In the Clinic provides overviews of novel oncology agents, addressing indications, mechanisms, administration recommendations, safety profiles, and other essential information needed for the appropriate clinical use of these drugs.
In January 2012, vismodegib (Erivedge) was approved for treatment of adult patients with metastatic basal cell carcinoma who are not candidates for radiation therapy and adult patients with locally advanced basal cell carcinoma that has recurred following surgery or who are not candidates for surgery or radiation.1
Approval was based on findings in a single-arm trial in which 96 patients with confirmed locally advanced basal cell carcinoma (n = 63) or metastatic basal cell carcinoma (n = 33) received oral vismodegib at 150 mg once daily.2 Patients had a median age of 62 years, 61% were male, and 97% had an ECOG performance status of 0 or 1.
Among metastatic basal cell carcinoma patients, 97% had received prior treatment, including surgery (97%), radiation (58%), and systemic therapies (30%). Among those with locally advanced basal cell carcinoma, 94% had received prior treatment, including surgery (89%), radiation (27%), and systemic or topical treatments (11%).
Objective response rates assessed by an independent review facility were 30.3% in patients with metastatic basal cell carcinoma and 42.9% in those with locally advanced basal cell carcinoma. All responses in patients with metastatic basal cell carcinoma were partial responses. Among patients with locally advanced disease, complete response occurred in 20.6% and partial response occurred in 22.2%. Median duration of response was 7.6 months in both groups.
How It Works
Vismodegib is an inhibitor of the hedgehog signaling pathway, a key regulator of developmental cell growth and differentiation that controls epithelial and mesenchymal interactions in many tissues during embryogenesis.3 The hedgehog pathway is inactive in adult tissues. However, most basal cell tumors have mutations in the pathway that can result in constitutive signaling and unrestrained proliferation of basal cells of the skin.
How It Is Given
Vismodegib is dosed at 150 mg once daily until disease progression or unacceptable toxicity. It can be taken with or without food.
Safety data from 138 patients receiving vismodegib monotherapy for basal cell carcinoma in clinical trials indicate that the most common adverse events are muscle spasms (72%), alopecia (64%), dysgeusia (55%), weight loss (45%), fatigue (40%), nausea (30%), diarrhea (29%), decreased appetite (25%), constipation (21%), arthralgias (16%), vomiting (14%), and ageusia (11%).2 A total of 3 of 10 premenopausal women developed amenorrhea. Grade 3 adverse events occurring in more than 1% of patients were weight loss (7%), fatigue (5%, plus grade 4 in 1 patient), muscle spasms (4%), and decreased appetite (2%).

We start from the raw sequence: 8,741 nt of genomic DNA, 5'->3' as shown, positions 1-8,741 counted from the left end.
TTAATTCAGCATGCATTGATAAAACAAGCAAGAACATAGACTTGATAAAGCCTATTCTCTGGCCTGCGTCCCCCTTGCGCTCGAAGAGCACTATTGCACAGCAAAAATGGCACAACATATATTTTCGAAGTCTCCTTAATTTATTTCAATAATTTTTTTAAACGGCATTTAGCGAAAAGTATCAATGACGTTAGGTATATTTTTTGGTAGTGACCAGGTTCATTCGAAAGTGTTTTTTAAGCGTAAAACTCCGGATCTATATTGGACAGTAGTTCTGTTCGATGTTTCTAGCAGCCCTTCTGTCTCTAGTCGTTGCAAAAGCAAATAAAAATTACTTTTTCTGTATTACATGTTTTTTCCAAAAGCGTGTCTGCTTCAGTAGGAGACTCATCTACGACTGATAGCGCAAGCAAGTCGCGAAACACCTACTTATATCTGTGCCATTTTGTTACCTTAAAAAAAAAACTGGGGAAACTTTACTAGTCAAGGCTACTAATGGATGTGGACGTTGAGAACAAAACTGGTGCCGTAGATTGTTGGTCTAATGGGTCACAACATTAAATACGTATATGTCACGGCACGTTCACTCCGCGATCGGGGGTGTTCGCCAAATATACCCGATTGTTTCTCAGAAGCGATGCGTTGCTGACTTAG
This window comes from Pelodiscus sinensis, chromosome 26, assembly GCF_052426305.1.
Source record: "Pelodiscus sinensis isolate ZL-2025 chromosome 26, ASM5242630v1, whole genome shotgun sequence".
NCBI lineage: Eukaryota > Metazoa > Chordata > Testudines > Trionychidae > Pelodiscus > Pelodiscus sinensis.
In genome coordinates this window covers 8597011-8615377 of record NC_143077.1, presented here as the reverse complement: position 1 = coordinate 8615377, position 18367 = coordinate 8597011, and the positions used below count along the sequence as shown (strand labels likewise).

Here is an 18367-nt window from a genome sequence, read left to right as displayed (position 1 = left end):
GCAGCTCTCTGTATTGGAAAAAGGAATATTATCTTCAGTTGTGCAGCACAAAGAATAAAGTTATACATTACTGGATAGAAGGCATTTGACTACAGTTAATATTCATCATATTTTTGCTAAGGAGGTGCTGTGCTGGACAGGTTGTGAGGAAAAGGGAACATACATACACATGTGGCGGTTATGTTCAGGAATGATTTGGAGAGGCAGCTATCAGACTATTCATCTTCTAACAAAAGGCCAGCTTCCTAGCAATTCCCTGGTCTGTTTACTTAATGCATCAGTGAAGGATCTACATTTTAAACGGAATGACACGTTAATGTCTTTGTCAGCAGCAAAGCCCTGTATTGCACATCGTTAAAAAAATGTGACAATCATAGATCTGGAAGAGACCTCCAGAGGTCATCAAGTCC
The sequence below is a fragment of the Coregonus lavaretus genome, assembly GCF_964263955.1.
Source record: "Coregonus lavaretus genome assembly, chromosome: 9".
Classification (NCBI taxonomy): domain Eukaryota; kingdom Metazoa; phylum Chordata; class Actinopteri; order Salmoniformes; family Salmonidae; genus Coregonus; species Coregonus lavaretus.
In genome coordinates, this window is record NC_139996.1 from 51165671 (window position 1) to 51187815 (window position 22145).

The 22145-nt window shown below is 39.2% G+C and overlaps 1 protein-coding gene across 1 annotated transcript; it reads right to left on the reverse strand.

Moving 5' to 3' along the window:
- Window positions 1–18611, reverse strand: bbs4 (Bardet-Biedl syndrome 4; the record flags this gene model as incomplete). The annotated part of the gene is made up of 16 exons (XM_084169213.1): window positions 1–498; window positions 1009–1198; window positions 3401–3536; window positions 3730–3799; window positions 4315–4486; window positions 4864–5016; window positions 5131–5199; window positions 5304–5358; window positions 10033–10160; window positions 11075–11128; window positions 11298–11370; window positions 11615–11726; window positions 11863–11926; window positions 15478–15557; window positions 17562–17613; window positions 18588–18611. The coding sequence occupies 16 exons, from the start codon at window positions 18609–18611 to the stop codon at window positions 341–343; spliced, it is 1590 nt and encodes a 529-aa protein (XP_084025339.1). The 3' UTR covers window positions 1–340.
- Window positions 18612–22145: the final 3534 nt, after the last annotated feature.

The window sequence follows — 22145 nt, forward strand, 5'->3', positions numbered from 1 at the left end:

Vismodegib carries a boxed warning for embryo/fetal death and severe birth defects. Practitioners should verify pregnancy status prior to initiation of vismodegib, counsel pregnant women on the potential risks to the embryo/fetus, and advise nonpregnant women to use highly effective contraception during treatment and for up to 7 months after the last dose. To avoid exposing an embryo or fetus to vismodegib that may be contained in semen, male patients should use condoms with spermicide during treatment with the drug and for 2 months after the last dose.
Practitioners are encouraged to report to Genentech any cases of vismodegib exposure during pregnancy (direct exposure in female patients or via seminal fluid from male patients) and to advise pregnant women to participate in the Erivedge pregnancy pharmacovigilance program to collect information on pregnancy outcomes. ■
1. U.S. Food and Drug Administration: Vismodegib. Available at http://www.fda.gov/Drugs/InformationOnDrugs/ApprovedDrugs/ucm289571.htm. Accessed September 28, 2012.
2. ERIVEDGETM (vismodegib) capsules prescribing information. Genentech, Inc, January 2012. Available at http://www.accessdata.fda.gov/drugsatfda_docs/label/2012/203388lbl.pdf. Accessed September 28, 2012.
3. Von Hoff DD, LoRusso PM, Rudin CM, et al: Inhibition of the hedgehog pathway in advanced basal-cell carcinoma. N Engl J Med 361:1164-1172, 2009.